From the outside, Jimmy Eat World's studio in Tempe, Arizona, looks just like another sterile office space in a quiet, out-of-the-way business complex. But walk through the nondescript entrance and the place is a surprisingly cozy rock 'n' roll den.
As guitarist Tom Linton and bassist Rick Burch join front-man Jim Adkins and drummer Zach Lind to talk about Futures, the band's recently released fifth album, Lind sits down at a computer in the middle of the studio and cranks U2's "Vertigo." Adkins and Lind sink into the couch and focus deeply on the song. Neither one speaks until it's finished, and even then, they still seem to be processing it, mulling it over.
Maybe that's because while U2 is a supergroup to the rest of us, it's a peer and labelmate to Jimmy Eat World. These guys are serious about learning as much as they can from other successful bands. How to Dismantle an Atomic Bomb's first single may have skyrocketed on the Billboard modern-rock singles chart, but so has JEW's new single, "Pain," which hit number one a few weeks ago. Following up a platinum-selling album with a number-one single has got to be a little daunting, but so far, so good. Really good.
Jimmy Eat World
Revolution, 200 W. Broward Blvd, Fort Lauderdale
6:30 p.m. Friday, January 7. Tickets are $16. Call 954-727-0950 for details.
"That's the best reaction we've gotten from a single, ever," Lind says. "'The Middle' took longer." Back in 2002, their self-titled fourth album sold more than 1.3 million copies, boosting the band to real stardom and fueling two years of steady touring.
"Our schedule became exponentially busier as time went on with the last record," Adkins says. "So when it was getting closer to the time when we needed to be thinking about making a new record, there was no time to be thinking about making a new record."
By the time Jimmy Eat World returned to Arizona after so much time on the road, there were three years' worth of song ideas to be fleshed out. Universal Music Group absorbed the band's record label, DreamWorks, in January 2004, but that apparently didn't become a stumbling block. By February, the guys were ready to start making Futures for Interscope. They began recording in L.A., did the bulk of their work in Tucson, and returned to L.A. to finish the project in June. The result -- immediately audible on the opening title track -- is a bigger, more textured rock sound that retains Jimmy Eat World's irresistible, anthemic harmonies but favors sophistication over simplicity.
"Our last album was definitely more concise -- probably our most upbeat album, musically," Lind says. "And I think if you compare it to this album, this album has a little bit more depth and it's maybe on the whole just a darker album. Especially the second half of the album is more atmospheric, and it doesn't really match up with a song like 'The Middle. '"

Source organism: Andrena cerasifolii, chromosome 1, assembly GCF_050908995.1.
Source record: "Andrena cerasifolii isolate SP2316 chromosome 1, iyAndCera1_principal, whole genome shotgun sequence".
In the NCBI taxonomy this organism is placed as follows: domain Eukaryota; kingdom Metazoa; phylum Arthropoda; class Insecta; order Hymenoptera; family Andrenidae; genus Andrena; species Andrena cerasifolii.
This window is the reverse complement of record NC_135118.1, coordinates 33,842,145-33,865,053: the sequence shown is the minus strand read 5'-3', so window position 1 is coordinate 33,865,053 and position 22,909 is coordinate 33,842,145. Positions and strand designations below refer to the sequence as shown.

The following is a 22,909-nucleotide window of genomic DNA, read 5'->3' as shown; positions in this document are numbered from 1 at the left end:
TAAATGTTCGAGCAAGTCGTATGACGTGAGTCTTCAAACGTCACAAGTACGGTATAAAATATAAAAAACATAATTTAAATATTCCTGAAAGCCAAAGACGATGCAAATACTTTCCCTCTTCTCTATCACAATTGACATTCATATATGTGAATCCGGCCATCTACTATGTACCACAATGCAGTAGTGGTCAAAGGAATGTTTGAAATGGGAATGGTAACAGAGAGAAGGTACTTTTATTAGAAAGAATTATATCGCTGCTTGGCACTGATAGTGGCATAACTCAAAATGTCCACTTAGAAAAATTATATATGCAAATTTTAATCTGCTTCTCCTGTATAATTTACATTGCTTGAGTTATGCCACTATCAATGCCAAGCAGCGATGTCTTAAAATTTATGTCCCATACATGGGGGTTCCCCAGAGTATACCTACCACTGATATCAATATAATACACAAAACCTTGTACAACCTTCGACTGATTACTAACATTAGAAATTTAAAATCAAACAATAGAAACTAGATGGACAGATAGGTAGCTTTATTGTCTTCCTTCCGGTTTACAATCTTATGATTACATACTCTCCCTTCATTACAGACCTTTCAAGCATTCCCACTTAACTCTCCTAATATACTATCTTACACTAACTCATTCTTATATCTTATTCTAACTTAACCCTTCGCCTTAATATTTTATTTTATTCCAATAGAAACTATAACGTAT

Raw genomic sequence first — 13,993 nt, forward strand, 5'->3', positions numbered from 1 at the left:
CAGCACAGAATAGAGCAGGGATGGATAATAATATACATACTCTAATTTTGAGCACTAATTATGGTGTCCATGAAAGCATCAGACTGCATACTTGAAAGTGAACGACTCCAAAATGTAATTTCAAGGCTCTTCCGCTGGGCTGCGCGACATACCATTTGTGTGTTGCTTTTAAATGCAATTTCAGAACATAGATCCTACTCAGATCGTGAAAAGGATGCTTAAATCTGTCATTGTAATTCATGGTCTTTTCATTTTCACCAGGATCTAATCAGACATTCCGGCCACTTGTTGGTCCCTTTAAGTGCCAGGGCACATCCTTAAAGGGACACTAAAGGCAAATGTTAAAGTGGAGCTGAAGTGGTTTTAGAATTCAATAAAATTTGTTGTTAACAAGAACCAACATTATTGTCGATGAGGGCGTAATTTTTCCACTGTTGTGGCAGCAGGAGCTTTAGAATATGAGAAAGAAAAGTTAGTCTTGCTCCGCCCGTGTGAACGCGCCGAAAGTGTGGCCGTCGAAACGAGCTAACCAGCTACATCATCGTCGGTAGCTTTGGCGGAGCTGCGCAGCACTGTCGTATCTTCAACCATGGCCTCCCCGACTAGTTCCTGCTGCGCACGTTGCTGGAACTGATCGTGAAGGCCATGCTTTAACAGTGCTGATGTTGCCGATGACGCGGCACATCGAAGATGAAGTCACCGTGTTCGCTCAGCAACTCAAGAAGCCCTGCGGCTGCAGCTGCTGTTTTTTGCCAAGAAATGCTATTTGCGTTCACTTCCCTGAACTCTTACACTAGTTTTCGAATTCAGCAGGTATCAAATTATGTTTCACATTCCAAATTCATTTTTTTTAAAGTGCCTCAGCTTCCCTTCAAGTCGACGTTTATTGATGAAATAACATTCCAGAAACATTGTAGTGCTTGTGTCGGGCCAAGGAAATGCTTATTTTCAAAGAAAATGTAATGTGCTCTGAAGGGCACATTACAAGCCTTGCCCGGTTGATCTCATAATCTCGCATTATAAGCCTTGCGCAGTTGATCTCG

Adkins says the band takes itself more seriously now and holds itself to much higher standards. Burch adds that without day jobs, they're now free to focus on music every day. And Lind explains that on Futures, they put more energy into trying out different ways to make each song the best it could be. "We hit all the dead ends that we could possibly hit with all the songs," he says.
The recording and mixing process offered even more ways to play with the sound. "Like that song on the new album, 'Drugs or Me,'" Lind says. "To me, that song didn't even really take life until it was mixed. We had all these elements like recorded strings, but it never really sounded like the song until it was mixed, and that was the final stage of the record when it actually made sense. That sort of song is a testament to that kind of approach, where you don't totally have to have it figured out. Just a simple feedback track gives it a creepy kind of tension."
Adkins elaborates: "It could be this pretty thing and maybe not a lot of depth to it, but you add in..." He pauses, pointing across the room to a red Krank Amp, which is made locally. "There's the amp," Adkins says, laughing. "We wanted to get the most metal, Hessian amp that they had. It doesn't work anymore, because during that song, every knob was as high as it can go, and it was running through echo pedals and stuff. It was the most insane feedback you could get. And to put that on the prettiest song on the album, this quiet one -- little last touches can really drastically help a song's effectiveness or take it to the wrong place."
With the album about to hit the streets, we'll soon know whether Jimmy Eat World took its songs to the right place. Signs point to yes. Admit it. There's something a little "Wally and the Beave" about Jimmy Eat World, and that's a big reason we like them. But maybe they could use a little bit of toughening up. -- Michelle Laudig
New Times: You guys are looked at as the good guys of rock 'n' roll, so I wanted to help you with a Bad Boy Makeover.
Jim Adkins: Oh yeah, please do.
NT: Well, every band has their dark side -- what's yours?
Adkins: Uhh, we're boring.
NT: What's the greatest luxury you've enjoyed since your rise in popularity?
Adkins: Taking helicopters everywhere? No, I'm kidding.
NT: Come on, tell me something decadent.
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Adkins: Sorry, it's just there's really nothing.
NT: Do you have any enemies?
Adkins: I'm sure of it. [pauses] Well, no not really.
We're betting they don't feel so squeaky clean after they hit Fort Liquordale. -- Terra Sullivan